A major theme with standard English gardening, without most people realizing it, is the promotion and proliferation of ancient mysteries. I’m not talking about actual mysteries, but the simulation of them. Aged, moss-covered sculptures, partial walls, arranged boulders and standing stones…there’s something deep and very unsettling, yet fascinating, about giving the hint of a deep history to a large garden area. Oh, with traditional English gardening styles, it’s cleaned up and organized, but that’s no different from how Maya noblemen used Olmec jewelry components for their own use. The Maya knew almost nothing about the Olmec other than what they discovered throughout their territories, and we aren’t much different today: even the name “Olmec” is a convenient term used for a lack of their real name, and famed archaeologist Michael D. Coe argues that we may never know this people’s real name.
And so what does this have to do with gardening? That depends utterly upon whether one wants to try something new. Trying to copy ancient artifacts and structures is entertaining enough, especially if you have the time and resources to build your own henges and megaliths. But what about picturing artifacts and structures from the near future, and incorporating that into a garden environment that suggested that these items were already ancient?
This isn’t exactly new. This sort of monument has already been suggested as a sign of hope, as with the Georgia Guidestones. And then there’s the Lovecraftian horror of proposals by Sandia Laboratories to keep humans away from nuclear waste burial sites until the waste therein is relatively safe. And then there’s the point-blank delusional, as with all of the stories of ancient history behind “America’s Stonehenge”. All elicit that overwhelming mystery. Even with the Sandia Labs’ artists’ proposals, anybody with a modicum of imagination can look over the drawings and immediately start answering what-if stories in their heads. “What if this isn’t a burial site for plutonium-contaminated footwear? What if this was the gravesite of something so horrific, something caught in the distant past by powers unknown to us, that merely digging anywhere near it will release that thing? And what if we forget the message and the signs, and do it anyway?”
A lot of these thoughts coalesced when Amanda Thomsen of Kiss My Aster posted a photo on Facebook that started a slow roiling boiling in my subconscious. For the Day Job, I already work in an area where my co-workers and I get into lively arguments about imagery and symbolism with non-literary messages and warnings. Talk to five usability experts, and you’ll get five different infodumps of feedback on symbol design. It’s hard even to keep consistency on what sort of symbols are used in which situation, and then there’s the issue with symbols that keep getting used even though the original meaning is obsolete. Look at any video or audio interface today and note how the “rewind” and “fast forward” symbols haven’t changed since the earliest days of wire and tape recorders. In another fifty years, we’ll probably still use them, even though the physical music and video storage technology that used it will be as quaint as black-and-white CRT televisions.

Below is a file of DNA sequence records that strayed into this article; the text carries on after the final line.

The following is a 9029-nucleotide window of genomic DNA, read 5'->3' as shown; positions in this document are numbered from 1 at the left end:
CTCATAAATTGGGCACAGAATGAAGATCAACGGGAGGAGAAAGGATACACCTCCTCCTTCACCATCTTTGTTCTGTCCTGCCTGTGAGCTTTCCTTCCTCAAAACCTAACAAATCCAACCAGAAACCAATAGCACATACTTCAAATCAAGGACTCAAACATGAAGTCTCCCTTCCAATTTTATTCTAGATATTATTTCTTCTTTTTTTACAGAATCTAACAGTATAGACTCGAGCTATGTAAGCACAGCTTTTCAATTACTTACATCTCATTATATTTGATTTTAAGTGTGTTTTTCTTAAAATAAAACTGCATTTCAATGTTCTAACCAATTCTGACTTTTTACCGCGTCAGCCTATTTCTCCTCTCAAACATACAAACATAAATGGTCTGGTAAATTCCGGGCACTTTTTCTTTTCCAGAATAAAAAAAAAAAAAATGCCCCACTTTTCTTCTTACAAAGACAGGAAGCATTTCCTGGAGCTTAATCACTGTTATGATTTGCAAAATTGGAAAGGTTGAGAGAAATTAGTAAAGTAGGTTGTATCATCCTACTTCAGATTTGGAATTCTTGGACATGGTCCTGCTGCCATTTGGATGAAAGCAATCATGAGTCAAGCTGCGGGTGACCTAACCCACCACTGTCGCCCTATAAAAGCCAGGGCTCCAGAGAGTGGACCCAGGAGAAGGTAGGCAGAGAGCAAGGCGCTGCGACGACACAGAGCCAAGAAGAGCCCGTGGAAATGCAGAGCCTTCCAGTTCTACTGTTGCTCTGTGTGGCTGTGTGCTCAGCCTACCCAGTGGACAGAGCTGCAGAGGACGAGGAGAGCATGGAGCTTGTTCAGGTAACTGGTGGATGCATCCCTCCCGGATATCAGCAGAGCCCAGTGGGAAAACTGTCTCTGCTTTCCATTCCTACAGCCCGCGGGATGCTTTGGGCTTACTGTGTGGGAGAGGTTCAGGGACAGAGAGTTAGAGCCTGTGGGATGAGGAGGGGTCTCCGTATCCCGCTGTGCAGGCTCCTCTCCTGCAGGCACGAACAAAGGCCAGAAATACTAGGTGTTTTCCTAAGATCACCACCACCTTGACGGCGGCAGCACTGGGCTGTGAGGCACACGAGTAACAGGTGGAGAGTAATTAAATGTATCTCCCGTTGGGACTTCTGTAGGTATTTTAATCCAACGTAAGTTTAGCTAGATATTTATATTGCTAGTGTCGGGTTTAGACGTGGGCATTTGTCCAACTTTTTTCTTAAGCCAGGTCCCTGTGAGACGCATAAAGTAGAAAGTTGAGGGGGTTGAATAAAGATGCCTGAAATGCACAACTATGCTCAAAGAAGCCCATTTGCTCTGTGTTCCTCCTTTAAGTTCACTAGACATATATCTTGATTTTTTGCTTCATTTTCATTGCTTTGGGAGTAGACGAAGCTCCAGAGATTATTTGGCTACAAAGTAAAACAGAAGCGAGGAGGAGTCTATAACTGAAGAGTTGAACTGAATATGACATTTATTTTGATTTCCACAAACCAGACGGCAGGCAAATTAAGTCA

Likewise, look at this and try to figure out what it’s from. It’s remarkably easy to make jokes about the meaning, such as “Rocking reading and tunes are not edible” and “don’t shoot the midget”, but it takes a bit of effort to figure out what these pictograms mean. Then consider that these were ones chosen specifically to help people who couldn’t read, or couldn’t read the dominant language in the area. If this was dropped on you right now, would you be able to tell, without assistance, that this intended to say “Warning! Read the instruction manual. Use eye and ear protection. Do not aim toward face. Do not use close to people, especially children.”?
And here’s where the mystery comes in. Finding this on the side of a gas tank for a leaf blower or Weedeater is confusing enough. If you found this column carved in stone or concrete, weathered and moss-encrusted for decades or even centuries, would you get the same message? Why would you get that message, and what if carving it into rock gave a completely different symbolism than intended?
And that’s where the mystery comes in. Picture someone walking through your garden and coming across a cracked and lichen-encrusted slab of granite or concrete with this legend on the top. How badly would it mess with their heads, especially if your only answer to their questions was “What do you think it means? I don’t know about anybody else, but it means to me “It’s time to start practicing my concrete-carving skills, because I can only imagine what this would do to anybody living in this house after I’m gone.”
— The author wishes to thank Amanda Thomsen for sending me down a very dark and fascinating path with this photo, and for giving me permission to reuse it. One of these days, I’ll return the favor.